Inbound marketing refers to the methodology that ‘invites’ visitors to your website. So, a combination of content (such as blogs, videos etc.) and channels (e.g. social media, email and marketing automation, and conversation bots).
It requires a tight strategy that is informed by personas (based on your best or ideal customers), which should identify:
- What your ideal customer wants to know
- The problems they are looking to solve
- How they are most likely to engage with a business in that industry
Here are some of the tools you could use in your inbound marketing process:
What you say is important!
As is always the case, your messaging is crucial to the success of your inbound marketing efforts. Think about what you expect to learn about a business when you’re first introduced. And then think about how much (or how little) time you want to invest in the initial contact points. Chances are, your attention span and patience isn’t at its maximum.
The initial touch points should be clear and concise, positioning your business as trustworthy and a credible leader who will solve problems.
Identify your key service or product pillars and how they solve your best customer’s pain points. Next step is to consider how you can replicate that. The best way to do this is through creating user personas (this is a standard part of our research and analysis for any digital marketing project).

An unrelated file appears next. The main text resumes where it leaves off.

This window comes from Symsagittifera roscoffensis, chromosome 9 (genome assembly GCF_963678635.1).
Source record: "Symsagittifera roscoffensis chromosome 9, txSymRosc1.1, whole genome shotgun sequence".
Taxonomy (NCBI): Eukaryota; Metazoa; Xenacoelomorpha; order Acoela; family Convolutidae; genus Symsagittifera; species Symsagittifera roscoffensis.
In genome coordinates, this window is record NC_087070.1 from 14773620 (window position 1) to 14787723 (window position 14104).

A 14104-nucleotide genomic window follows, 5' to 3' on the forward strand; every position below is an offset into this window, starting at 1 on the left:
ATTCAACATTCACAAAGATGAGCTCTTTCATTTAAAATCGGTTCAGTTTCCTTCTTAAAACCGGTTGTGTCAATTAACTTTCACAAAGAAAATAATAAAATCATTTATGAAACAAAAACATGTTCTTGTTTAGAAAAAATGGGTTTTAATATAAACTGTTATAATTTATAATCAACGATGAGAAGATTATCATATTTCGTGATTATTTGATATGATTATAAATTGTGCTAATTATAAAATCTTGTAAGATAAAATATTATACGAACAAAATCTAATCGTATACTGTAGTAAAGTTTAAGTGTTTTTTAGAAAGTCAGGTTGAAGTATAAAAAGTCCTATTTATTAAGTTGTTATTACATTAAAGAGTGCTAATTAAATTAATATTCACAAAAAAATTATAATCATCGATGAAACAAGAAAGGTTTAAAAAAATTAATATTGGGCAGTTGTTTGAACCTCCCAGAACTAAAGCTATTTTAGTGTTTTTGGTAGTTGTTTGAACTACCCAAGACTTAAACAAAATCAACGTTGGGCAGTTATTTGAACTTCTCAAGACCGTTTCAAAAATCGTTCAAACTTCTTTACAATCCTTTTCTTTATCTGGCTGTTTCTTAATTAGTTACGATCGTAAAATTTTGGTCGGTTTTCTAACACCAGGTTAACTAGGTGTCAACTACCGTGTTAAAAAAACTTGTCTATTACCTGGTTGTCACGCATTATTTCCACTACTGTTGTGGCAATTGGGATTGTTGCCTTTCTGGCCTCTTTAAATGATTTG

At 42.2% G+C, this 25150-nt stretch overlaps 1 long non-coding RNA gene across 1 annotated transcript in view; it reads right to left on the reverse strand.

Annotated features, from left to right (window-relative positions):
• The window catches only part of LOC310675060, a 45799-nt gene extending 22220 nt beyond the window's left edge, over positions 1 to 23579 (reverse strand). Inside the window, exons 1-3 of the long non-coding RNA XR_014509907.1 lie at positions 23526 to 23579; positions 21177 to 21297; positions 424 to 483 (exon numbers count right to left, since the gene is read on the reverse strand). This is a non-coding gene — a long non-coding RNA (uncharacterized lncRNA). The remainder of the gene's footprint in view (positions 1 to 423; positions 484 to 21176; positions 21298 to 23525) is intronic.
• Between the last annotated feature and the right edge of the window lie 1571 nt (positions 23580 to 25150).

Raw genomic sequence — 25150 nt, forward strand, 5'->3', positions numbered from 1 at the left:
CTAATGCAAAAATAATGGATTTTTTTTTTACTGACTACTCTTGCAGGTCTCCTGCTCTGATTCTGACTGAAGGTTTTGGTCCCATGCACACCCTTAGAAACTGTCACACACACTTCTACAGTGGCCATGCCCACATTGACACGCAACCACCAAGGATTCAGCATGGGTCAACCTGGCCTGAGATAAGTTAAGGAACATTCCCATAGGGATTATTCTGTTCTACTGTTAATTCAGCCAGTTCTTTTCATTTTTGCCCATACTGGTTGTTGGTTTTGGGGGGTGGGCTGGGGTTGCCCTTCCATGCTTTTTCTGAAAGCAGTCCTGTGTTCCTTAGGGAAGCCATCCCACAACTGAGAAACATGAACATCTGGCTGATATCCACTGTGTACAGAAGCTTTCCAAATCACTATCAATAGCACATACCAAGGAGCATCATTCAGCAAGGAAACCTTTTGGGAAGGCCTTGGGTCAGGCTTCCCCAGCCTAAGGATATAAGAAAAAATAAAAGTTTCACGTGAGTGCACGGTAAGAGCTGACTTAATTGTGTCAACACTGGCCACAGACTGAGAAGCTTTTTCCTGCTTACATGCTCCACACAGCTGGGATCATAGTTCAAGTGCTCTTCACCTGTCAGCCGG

What’s a user persona and why does my business need to do them?
The cornerstone for a successful marketing strategy is identifying your ideal customer. You need to know how to effectively communicate with them: what you should be saying and the tone of voice.
If you haven’t created any, have a think about your best customer:
- What is their job title?
- How did they find you? (e.g. recommendation, google, social media, trade show)
- How do they engage with you? Do they prefer phone calls, emails or are they avid social media users?
- What are their main pain points, and how did your business solve them?
- What motivates them to make a decision?
- What kind of relationship do you have? Can you have a joke with them or is it more professional?
Through answering these questions, it’ll help you identify not only tone of voice, but the channels your best leads are most likely to engage with.
Your personas inform your content
In turn, this will help you form an idea of what your leads want to read. Rather than assuming knowledge gaps, you’ll have an educated guess as to what they know, what’s interesting and what turns them off.
It’s crucial to do your research each time you create content! If you’re going to position yourself as an industry leader, you can’t just bluff your way through. Whether it’s you, a member of your team, a digital marketing agency or a freelancer creating your content, a solid brief is essential.
Your personas will also help you decide which marketing channels to use.
The pool of marketing channels is so much larger than simply Facebook, LinkedIn, email and Google. It covers all means of communications: